310. Letter From President Nixon to All United States Ambassadors Abroad 1

Dear —:

Your mission as American Ambassador to—is of the utmost significance to our country and to me personally. I wish you every success in this endeavor.

I attach the greatest importance to my Constitutional responsibilities for the conduct of our relations with other countries. As the personal representative of the President of the United States, you share these responsibilities in the country to which you are accredited.

You will, of course, report to me through and normally2 receive your instructions from the Secretary of State who has responsibility not only for the activities of the Department of State but also for the overall direction, coordination and supervision of United States Government activities overseas.

I believe that all possible measures should be taken to improve and tighten the processes of foreign policy implementation abroad. I know I can count on your full support in directing the activities of all elements of the United States Mission to achieve this objective. To assure you and all concerned that you have my full personal backing, I want to make the following comments on your own authority and responsibilities.

As Chief of the United States Diplomatic Mission, you have full responsibility to direct and coordinate the activities and operations of all of its elements. You will exercise this mandate not only by providing [Page 694] policy leadership and guidance, but also by assuring positive program direction to the end that all United States activities in—are relevant to current realities, are efficiently and economically administered, and are effectively interrelated so that they will make a maximum contribution to United States interests in that country as well as to our regional and international objectives.

I am concerned that the size of our representation abroad be related to a stringent appraisal of policy and program requirements and that the number of personnel of all agencies be kept at the very minimum necessary to meet our objectives. I shall expect you to maintain a continuing personal concern on this matter and to inform the Secretary of State when you believe that the staff of any agency or program is excessive.

I shall expect you to assure the highest standards of personal conduct by all United States personnel, civilian or military; you have authority to take any corrective action which in your judgment is necessary.

You have, of course, the right to be kept informed, to the extent you deem necessary, of all the information or recommendations reported by any element of the Mission. The Secretary of State and I have made it clear that we will welcome the opportunity to consider alternative policies and courses of actions before making final decisions. When you or other members of your Mission believe such alternatives merit consideration, we encourage your putting them forward along with your own recommendations.

I will reserve for myself, as Commander-in-Chief, direct authority over the military chain of command to United States military forces under the command of a United States area military commander, and over such other military activities as I elect, as Commander-in-Chief, to conduct through military channels.

However, I will expect you and the military commanders concerned to maintain close relations with each other, to keep each other currently informed on matters of mutual interest and in general to cooperate in carrying out our national policy. If differences of view not capable of resolution in the field should arise, I will expect you to keep me informed through the Secretary of State.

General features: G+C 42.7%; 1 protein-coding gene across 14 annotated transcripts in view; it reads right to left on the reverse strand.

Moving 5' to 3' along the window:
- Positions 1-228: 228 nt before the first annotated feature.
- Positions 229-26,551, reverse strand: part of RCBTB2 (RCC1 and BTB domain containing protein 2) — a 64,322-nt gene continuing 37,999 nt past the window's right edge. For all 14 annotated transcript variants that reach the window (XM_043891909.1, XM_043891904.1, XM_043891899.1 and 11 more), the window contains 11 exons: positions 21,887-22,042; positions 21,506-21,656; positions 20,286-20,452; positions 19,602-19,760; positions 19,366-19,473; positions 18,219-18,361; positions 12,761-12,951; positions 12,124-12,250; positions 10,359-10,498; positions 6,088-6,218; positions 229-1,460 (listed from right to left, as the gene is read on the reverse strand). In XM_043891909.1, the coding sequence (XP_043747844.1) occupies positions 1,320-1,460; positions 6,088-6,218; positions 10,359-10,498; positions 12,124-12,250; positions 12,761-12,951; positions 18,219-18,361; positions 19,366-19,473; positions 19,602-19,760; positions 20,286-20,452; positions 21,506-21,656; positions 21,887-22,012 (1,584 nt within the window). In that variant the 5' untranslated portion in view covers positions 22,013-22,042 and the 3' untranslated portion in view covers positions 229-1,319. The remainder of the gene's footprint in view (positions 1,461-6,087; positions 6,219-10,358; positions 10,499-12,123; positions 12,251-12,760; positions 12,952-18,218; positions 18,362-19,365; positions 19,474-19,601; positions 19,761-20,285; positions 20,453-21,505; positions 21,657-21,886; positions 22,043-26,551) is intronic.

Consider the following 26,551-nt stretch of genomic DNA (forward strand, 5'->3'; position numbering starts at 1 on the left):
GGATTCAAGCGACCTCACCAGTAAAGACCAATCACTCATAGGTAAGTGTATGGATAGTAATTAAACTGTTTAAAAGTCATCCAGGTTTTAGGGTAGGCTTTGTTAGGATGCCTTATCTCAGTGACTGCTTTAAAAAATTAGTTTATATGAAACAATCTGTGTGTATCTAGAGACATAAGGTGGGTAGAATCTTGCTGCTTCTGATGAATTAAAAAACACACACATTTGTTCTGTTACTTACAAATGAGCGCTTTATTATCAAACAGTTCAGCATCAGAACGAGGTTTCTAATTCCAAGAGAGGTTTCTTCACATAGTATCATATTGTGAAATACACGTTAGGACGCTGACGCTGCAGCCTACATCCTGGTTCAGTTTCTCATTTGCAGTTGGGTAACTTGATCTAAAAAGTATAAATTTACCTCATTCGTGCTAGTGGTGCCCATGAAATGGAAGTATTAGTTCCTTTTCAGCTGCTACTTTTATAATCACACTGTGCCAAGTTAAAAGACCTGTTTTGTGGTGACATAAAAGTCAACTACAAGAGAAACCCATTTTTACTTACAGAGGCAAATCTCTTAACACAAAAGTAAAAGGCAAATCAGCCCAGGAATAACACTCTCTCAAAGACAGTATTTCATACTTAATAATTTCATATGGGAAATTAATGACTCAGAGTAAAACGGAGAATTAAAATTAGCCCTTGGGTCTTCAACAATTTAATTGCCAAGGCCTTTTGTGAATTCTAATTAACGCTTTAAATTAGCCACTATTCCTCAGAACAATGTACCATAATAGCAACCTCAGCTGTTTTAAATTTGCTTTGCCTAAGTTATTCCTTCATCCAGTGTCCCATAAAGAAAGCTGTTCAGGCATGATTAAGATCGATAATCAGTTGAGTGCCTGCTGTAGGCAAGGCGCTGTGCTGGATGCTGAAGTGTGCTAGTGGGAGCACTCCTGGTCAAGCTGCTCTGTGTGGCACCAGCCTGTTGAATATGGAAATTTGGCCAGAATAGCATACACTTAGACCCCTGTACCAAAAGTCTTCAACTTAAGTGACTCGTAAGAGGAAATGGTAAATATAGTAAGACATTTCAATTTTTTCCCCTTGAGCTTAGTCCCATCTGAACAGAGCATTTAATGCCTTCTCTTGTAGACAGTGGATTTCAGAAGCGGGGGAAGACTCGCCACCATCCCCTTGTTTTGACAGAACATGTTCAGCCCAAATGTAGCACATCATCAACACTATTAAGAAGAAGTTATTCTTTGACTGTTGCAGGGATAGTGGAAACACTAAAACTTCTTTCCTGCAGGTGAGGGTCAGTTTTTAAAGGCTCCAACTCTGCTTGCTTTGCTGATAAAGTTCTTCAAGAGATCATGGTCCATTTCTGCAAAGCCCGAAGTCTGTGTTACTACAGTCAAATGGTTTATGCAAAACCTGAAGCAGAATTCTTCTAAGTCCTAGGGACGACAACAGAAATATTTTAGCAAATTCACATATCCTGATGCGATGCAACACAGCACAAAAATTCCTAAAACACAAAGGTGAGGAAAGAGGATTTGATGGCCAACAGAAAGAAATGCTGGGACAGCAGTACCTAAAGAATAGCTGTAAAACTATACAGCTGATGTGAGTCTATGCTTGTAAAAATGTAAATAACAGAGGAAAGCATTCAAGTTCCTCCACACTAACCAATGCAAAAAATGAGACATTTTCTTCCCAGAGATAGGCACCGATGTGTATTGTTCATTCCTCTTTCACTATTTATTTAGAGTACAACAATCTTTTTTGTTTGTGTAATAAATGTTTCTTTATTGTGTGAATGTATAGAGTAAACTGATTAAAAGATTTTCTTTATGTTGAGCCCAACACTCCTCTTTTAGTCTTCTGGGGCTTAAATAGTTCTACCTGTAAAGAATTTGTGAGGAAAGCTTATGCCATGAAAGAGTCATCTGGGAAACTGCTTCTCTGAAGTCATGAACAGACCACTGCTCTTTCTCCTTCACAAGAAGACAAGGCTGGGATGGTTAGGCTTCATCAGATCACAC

I deeply believe, as I said in my Inaugural Address,3 that forces now are converging that may make possible the realization of many of man’s deepest aspirations. If “the times are on the side of peace,” I also deeply believe that you, and the dedicated personnel of the Foreign [Page 695] Service and the other departments and agencies who comprise the staff of your Mission, will insure that we take maximum advantage of the opportunities that are so clearly before us.4

With my best wishes,


  1. Source: National Archives, Nixon Presidential Materials, White House Central Files, Subject Files, Box 10, Ex FO 2. No classification marking. Printed from an unsigned copy. The letter was initially drafted in the Department of State and forwarded to the President by Richardson under cover of a May 21 memorandum, following which the letter underwent revisions. (Ibid., NSC Files, Subject Files, Box 337, HAK/Richardson Meetings, May–Dec 1969) It superseded President Kennedy’s letter to Ambassadors dated May 29, 1961. For text, see Foreign Relations, 1961–1963, volume XXV. Members of the Johnson administration proposed sending such a letter on several occasions, but none was sent while Johnson was President. (Ibid., 1964–1968, vol. XXXIII, Document 130)
  2. During a telephone conversation with Halperin on August 26, Johnson stated that he had spoken the previous day with Kissinger about the letter to Ambassadors and that the only problem raised by the President “was his ability to communicate directly with ambassadors if he wanted to do so.” Therefore Johnson suggested adding the word “normally” so it would read: “You will, of course, report to me through and normally receive your instructions from the Secretary of State.” (Notes on Telephone Conversation; National Archives, RG 59, Executive Secretariat, U. Alexis Johnson Files: Lot 96 D 695, Telcons, Personal)
  3. For text, see Public Papers: Nixon, 1969, pp. 1–4.
  4. Under cover of a February 18, 1970, memorandum, Kissinger forwarded to the President highlights of ambassadorial replies to the December 9 letter and an outline of issues they raised. (National Archives, Nixon Presidential Materials, NSC Files, Agency Files, Box 288, State, Ambassador’s Replies to Your December 9 Letter)